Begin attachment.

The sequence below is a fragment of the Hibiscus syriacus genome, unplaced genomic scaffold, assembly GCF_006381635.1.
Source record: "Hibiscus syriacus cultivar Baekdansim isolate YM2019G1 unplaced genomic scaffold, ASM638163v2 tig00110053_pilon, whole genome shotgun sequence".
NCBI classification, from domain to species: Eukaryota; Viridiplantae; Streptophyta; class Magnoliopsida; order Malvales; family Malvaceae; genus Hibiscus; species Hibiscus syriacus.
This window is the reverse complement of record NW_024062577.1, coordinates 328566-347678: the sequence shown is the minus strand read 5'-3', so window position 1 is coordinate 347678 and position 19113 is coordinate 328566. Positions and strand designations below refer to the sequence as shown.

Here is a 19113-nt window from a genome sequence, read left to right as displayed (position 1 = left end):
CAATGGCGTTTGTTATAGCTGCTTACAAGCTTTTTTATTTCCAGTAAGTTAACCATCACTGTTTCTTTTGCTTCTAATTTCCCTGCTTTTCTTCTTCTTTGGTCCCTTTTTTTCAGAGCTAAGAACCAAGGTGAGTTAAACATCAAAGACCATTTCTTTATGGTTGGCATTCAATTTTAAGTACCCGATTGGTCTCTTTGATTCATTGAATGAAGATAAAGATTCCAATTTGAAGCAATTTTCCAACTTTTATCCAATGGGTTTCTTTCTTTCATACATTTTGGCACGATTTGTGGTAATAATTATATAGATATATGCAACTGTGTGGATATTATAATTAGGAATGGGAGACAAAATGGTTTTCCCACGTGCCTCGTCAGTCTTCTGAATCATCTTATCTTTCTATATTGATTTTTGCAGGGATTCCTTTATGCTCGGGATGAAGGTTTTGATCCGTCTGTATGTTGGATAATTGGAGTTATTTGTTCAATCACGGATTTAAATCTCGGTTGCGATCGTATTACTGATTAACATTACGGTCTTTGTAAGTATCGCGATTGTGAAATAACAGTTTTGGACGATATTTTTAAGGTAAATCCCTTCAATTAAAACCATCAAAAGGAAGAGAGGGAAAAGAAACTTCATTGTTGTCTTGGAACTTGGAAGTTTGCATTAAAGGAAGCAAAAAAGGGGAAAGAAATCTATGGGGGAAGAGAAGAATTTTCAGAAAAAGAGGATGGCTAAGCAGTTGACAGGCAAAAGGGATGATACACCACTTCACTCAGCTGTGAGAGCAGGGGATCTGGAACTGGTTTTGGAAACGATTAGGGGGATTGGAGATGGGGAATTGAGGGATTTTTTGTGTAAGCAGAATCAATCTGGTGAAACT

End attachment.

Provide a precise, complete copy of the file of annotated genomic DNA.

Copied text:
The sequence below is a fragment of the Hibiscus syriacus genome, unplaced genomic scaffold, assembly GCF_006381635.1.
Source record: "Hibiscus syriacus cultivar Baekdansim isolate YM2019G1 unplaced genomic scaffold, ASM638163v2 tig00110053_pilon, whole genome shotgun sequence".
NCBI classification, from domain to species: Eukaryota; Viridiplantae; Streptophyta; class Magnoliopsida; order Malvales; family Malvaceae; genus Hibiscus; species Hibiscus syriacus.
This window is the reverse complement of record NW_024062577.1, coordinates 328566-347678: the sequence shown is the minus strand read 5'-3', so window position 1 is coordinate 347678 and position 19113 is coordinate 328566. Positions and strand designations below refer to the sequence as shown.

Here is a 19113-nt window from a genome sequence, read left to right as displayed (position 1 = left end):
CAATGGCGTTTGTTATAGCTGCTTACAAGCTTTTTTATTTCCAGTAAGTTAACCATCACTGTTTCTTTTGCTTCTAATTTCCCTGCTTTTCTTCTTCTTTGGTCCCTTTTTTTCAGAGCTAAGAACCAAGGTGAGTTAAACATCAAAGACCATTTCTTTATGGTTGGCATTCAATTTTAAGTACCCGATTGGTCTCTTTGATTCATTGAATGAAGATAAAGATTCCAATTTGAAGCAATTTTCCAACTTTTATCCAATGGGTTTCTTTCTTTCATACATTTTGGCACGATTTGTGGTAATAATTATATAGATATATGCAACTGTGTGGATATTATAATTAGGAATGGGAGACAAAATGGTTTTCCCACGTGCCTCGTCAGTCTTCTGAATCATCTTATCTTTCTATATTGATTTTTGCAGGGATTCCTTTATGCTCGGGATGAAGGTTTTGATCCGTCTGTATGTTGGATAATTGGAGTTATTTGTTCAATCACGGATTTAAATCTCGGTTGCGATCGTATTACTGATTAACATTACGGTCTTTGTAAGTATCGCGATTGTGAAATAACAGTTTTGGACGATATTTTTAAGGTAAATCCCTTCAATTAAAACCATCAAAAGGAAGAGAGGGAAAAGAAACTTCATTGTTGTCTTGGAACTTGGAAGTTTGCATTAAAGGAAGCAAAAAAGGGGAAAGAAATCTATGGGGGAAGAGAAGAATTTTCAGAAAAAGAGGATGGCTAAGCAGTTGACAGGCAAAAGGGATGATACACCACTTCACTCAGCTGTGAGAGCAGGGGATCTGGAACTGGTTTTGGAAACGATTAGGGGGATTGGAGATGGGGAATTGAGGGATTTTTTGTGTAAGCAGAATCAATCTGGTGAAACT